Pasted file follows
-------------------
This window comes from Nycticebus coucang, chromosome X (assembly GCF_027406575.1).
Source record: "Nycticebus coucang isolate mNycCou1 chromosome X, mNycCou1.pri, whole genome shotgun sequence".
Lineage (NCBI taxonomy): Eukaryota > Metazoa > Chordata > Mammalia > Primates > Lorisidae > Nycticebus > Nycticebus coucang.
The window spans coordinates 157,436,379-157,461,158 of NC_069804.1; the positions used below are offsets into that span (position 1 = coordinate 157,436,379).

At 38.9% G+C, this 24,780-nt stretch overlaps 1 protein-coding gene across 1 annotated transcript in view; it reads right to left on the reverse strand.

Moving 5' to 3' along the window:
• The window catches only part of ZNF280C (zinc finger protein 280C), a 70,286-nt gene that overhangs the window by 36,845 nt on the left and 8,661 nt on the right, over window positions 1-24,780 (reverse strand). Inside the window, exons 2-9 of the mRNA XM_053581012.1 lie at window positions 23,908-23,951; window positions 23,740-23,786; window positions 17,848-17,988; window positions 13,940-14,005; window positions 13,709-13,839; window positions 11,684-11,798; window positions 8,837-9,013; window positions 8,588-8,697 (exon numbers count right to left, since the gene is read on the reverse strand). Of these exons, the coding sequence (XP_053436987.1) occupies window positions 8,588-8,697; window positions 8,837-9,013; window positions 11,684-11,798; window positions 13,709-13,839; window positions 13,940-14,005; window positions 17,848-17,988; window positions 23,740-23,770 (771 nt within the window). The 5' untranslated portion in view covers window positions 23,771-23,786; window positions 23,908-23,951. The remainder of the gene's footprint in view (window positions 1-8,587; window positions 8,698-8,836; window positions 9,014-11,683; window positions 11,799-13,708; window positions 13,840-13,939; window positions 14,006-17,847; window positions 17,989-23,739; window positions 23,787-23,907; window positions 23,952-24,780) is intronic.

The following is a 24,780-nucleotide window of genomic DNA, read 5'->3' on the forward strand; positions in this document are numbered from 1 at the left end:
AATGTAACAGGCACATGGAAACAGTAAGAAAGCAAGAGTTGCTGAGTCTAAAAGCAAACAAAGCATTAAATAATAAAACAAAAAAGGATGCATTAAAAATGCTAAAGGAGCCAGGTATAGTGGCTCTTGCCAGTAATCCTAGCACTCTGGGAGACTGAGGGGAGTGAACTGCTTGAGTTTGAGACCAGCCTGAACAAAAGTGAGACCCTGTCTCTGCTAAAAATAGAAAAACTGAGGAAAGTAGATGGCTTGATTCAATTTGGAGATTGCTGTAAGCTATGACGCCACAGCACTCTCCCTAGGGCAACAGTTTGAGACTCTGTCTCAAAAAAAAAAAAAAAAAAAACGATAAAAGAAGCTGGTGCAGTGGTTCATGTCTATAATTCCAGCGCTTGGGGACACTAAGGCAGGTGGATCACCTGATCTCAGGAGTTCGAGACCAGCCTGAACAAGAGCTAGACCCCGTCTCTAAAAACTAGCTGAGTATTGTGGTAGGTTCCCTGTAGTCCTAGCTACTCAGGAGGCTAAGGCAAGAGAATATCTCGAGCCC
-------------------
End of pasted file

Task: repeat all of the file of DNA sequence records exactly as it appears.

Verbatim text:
This window comes from Nycticebus coucang, chromosome X (assembly GCF_027406575.1).
Source record: "Nycticebus coucang isolate mNycCou1 chromosome X, mNycCou1.pri, whole genome shotgun sequence".
Lineage (NCBI taxonomy): Eukaryota > Metazoa > Chordata > Mammalia > Primates > Lorisidae > Nycticebus > Nycticebus coucang.
The window spans coordinates 157,436,379-157,461,158 of NC_069804.1; the positions used below are offsets into that span (position 1 = coordinate 157,436,379).

At 38.9% G+C, this 24,780-nt stretch overlaps 1 protein-coding gene across 1 annotated transcript in view; it reads right to left on the reverse strand.

Moving 5' to 3' along the window:
• The window catches only part of ZNF280C (zinc finger protein 280C), a 70,286-nt gene that overhangs the window by 36,845 nt on the left and 8,661 nt on the right, over window positions 1-24,780 (reverse strand). Inside the window, exons 2-9 of the mRNA XM_053581012.1 lie at window positions 23,908-23,951; window positions 23,740-23,786; window positions 17,848-17,988; window positions 13,940-14,005; window positions 13,709-13,839; window positions 11,684-11,798; window positions 8,837-9,013; window positions 8,588-8,697 (exon numbers count right to left, since the gene is read on the reverse strand). Of these exons, the coding sequence (XP_053436987.1) occupies window positions 8,588-8,697; window positions 8,837-9,013; window positions 11,684-11,798; window positions 13,709-13,839; window positions 13,940-14,005; window positions 17,848-17,988; window positions 23,740-23,770 (771 nt within the window). The 5' untranslated portion in view covers window positions 23,771-23,786; window positions 23,908-23,951. The remainder of the gene's footprint in view (window positions 1-8,587; window positions 8,698-8,836; window positions 9,014-11,683; window positions 11,799-13,708; window positions 13,840-13,939; window positions 14,006-17,847; window positions 17,989-23,739; window positions 23,787-23,907; window positions 23,952-24,780) is intronic.

The following is a 24,780-nucleotide window of genomic DNA, read 5'->3' on the forward strand; positions in this document are numbered from 1 at the left end:
AATGTAACAGGCACATGGAAACAGTAAGAAAGCAAGAGTTGCTGAGTCTAAAAGCAAACAAAGCATTAAATAATAAAACAAAAAAGGATGCATTAAAAATGCTAAAGGAGCCAGGTATAGTGGCTCTTGCCAGTAATCCTAGCACTCTGGGAGACTGAGGGGAGTGAACTGCTTGAGTTTGAGACCAGCCTGAACAAAAGTGAGACCCTGTCTCTGCTAAAAATAGAAAAACTGAGGAAAGTAGATGGCTTGATTCAATTTGGAGATTGCTGTAAGCTATGACGCCACAGCACTCTCCCTAGGGCAACAGTTTGAGACTCTGTCTCAAAAAAAAAAAAAAAAAAAACGATAAAAGAAGCTGGTGCAGTGGTTCATGTCTATAATTCCAGCGCTTGGGGACACTAAGGCAGGTGGATCACCTGATCTCAGGAGTTCGAGACCAGCCTGAACAAGAGCTAGACCCCGTCTCTAAAAACTAGCTGAGTATTGTGGTAGGTTCCCTGTAGTCCTAGCTACTCAGGAGGCTAAGGCAAGAGAATATCTCGAGCCC